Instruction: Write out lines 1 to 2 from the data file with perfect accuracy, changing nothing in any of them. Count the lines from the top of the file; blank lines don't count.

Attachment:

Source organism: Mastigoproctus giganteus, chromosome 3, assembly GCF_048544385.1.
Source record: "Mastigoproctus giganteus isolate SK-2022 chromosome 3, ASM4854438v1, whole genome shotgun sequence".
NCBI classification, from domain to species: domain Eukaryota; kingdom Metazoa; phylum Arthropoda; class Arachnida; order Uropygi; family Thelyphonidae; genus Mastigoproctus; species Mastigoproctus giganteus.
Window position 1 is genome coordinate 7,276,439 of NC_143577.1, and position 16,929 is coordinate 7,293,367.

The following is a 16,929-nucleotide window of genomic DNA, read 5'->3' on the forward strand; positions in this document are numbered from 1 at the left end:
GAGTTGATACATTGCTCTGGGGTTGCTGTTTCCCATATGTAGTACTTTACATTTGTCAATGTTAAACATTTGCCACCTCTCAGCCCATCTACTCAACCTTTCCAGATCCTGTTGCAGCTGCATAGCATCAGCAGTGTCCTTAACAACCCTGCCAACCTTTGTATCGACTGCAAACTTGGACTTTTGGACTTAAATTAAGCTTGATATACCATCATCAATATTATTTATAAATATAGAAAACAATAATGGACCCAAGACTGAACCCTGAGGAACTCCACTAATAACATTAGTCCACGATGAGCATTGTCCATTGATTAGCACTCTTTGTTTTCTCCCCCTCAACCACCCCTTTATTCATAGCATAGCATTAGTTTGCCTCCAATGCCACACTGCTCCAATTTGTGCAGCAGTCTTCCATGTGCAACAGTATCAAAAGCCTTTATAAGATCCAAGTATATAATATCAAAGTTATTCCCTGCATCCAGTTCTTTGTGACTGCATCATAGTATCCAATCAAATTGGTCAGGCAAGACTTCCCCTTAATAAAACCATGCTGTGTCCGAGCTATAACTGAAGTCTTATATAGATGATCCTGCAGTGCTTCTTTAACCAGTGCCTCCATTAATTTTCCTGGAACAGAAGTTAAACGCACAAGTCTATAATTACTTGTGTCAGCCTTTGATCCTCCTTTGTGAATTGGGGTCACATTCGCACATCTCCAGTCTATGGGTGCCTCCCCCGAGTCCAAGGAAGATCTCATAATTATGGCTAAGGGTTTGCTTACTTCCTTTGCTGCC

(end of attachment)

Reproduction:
Source organism: Mastigoproctus giganteus, chromosome 3, assembly GCF_048544385.1.
Source record: "Mastigoproctus giganteus isolate SK-2022 chromosome 3, ASM4854438v1, whole genome shotgun sequence".